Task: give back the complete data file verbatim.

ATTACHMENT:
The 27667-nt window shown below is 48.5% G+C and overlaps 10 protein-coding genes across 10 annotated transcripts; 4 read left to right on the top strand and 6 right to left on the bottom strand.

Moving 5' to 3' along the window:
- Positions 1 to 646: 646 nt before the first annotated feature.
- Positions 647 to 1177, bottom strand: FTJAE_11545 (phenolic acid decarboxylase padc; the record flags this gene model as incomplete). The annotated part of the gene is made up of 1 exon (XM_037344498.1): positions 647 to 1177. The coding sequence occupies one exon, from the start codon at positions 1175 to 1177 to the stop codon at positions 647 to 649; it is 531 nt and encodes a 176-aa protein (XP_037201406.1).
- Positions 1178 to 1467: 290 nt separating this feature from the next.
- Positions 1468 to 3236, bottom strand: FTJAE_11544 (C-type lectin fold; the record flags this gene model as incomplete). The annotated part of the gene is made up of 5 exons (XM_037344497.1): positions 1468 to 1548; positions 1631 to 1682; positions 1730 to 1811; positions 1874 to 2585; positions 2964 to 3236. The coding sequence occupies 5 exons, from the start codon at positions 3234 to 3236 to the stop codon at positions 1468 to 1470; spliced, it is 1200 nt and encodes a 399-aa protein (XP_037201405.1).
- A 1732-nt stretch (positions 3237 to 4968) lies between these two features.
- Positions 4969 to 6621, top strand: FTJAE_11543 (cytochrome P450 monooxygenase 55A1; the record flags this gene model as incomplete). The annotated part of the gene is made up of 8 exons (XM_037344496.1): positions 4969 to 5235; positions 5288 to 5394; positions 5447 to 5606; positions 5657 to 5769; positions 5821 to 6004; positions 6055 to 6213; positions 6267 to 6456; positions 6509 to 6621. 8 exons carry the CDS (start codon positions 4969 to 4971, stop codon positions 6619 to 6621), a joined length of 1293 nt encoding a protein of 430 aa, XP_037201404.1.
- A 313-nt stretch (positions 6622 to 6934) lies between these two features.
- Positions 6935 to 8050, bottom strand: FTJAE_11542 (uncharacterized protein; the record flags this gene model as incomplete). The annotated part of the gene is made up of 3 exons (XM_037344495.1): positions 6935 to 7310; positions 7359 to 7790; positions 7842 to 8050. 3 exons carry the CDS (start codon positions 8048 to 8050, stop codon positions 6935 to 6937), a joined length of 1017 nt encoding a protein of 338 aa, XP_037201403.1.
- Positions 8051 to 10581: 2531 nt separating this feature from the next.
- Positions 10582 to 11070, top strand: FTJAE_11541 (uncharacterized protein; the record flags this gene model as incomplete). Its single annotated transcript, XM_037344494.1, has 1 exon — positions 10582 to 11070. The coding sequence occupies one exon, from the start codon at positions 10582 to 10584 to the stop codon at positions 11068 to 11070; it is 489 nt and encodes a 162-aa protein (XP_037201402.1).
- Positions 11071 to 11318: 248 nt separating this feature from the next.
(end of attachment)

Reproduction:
The 27667-nt window shown below is 48.5% G+C and overlaps 10 protein-coding genes across 10 annotated transcripts; 4 read left to right on the top strand and 6 right to left on the bottom strand.

Moving 5' to 3' along the window:
- Positions 1 to 646: 646 nt before the first annotated feature.
- Positions 647 to 1177, bottom strand: FTJAE_11545 (phenolic acid decarboxylase padc; the record flags this gene model as incomplete). The annotated part of the gene is made up of 1 exon (XM_037344498.1): positions 647 to 1177. The coding sequence occupies one exon, from the start codon at positions 1175 to 1177 to the stop codon at positions 647 to 649; it is 531 nt and encodes a 176-aa protein (XP_037201406.1).
- Positions 1178 to 1467: 290 nt separating this feature from the next.
- Positions 1468 to 3236, bottom strand: FTJAE_11544 (C-type lectin fold; the record flags this gene model as incomplete). The annotated part of the gene is made up of 5 exons (XM_037344497.1): positions 1468 to 1548; positions 1631 to 1682; positions 1730 to 1811; positions 1874 to 2585; positions 2964 to 3236. The coding sequence occupies 5 exons, from the start codon at positions 3234 to 3236 to the stop codon at positions 1468 to 1470; spliced, it is 1200 nt and encodes a 399-aa protein (XP_037201405.1).
- A 1732-nt stretch (positions 3237 to 4968) lies between these two features.
- Positions 4969 to 6621, top strand: FTJAE_11543 (cytochrome P450 monooxygenase 55A1; the record flags this gene model as incomplete). The annotated part of the gene is made up of 8 exons (XM_037344496.1): positions 4969 to 5235; positions 5288 to 5394; positions 5447 to 5606; positions 5657 to 5769; positions 5821 to 6004; positions 6055 to 6213; positions 6267 to 6456; positions 6509 to 6621. 8 exons carry the CDS (start codon positions 4969 to 4971, stop codon positions 6619 to 6621), a joined length of 1293 nt encoding a protein of 430 aa, XP_037201404.1.
- A 313-nt stretch (positions 6622 to 6934) lies between these two features.
- Positions 6935 to 8050, bottom strand: FTJAE_11542 (uncharacterized protein; the record flags this gene model as incomplete). The annotated part of the gene is made up of 3 exons (XM_037344495.1): positions 6935 to 7310; positions 7359 to 7790; positions 7842 to 8050. 3 exons carry the CDS (start codon positions 8048 to 8050, stop codon positions 6935 to 6937), a joined length of 1017 nt encoding a protein of 338 aa, XP_037201403.1.
- Positions 8051 to 10581: 2531 nt separating this feature from the next.
- Positions 10582 to 11070, top strand: FTJAE_11541 (uncharacterized protein; the record flags this gene model as incomplete). Its single annotated transcript, XM_037344494.1, has 1 exon — positions 10582 to 11070. The coding sequence occupies one exon, from the start codon at positions 10582 to 10584 to the stop codon at positions 11068 to 11070; it is 489 nt and encodes a 162-aa protein (XP_037201402.1).
- Positions 11071 to 11318: 248 nt separating this feature from the next.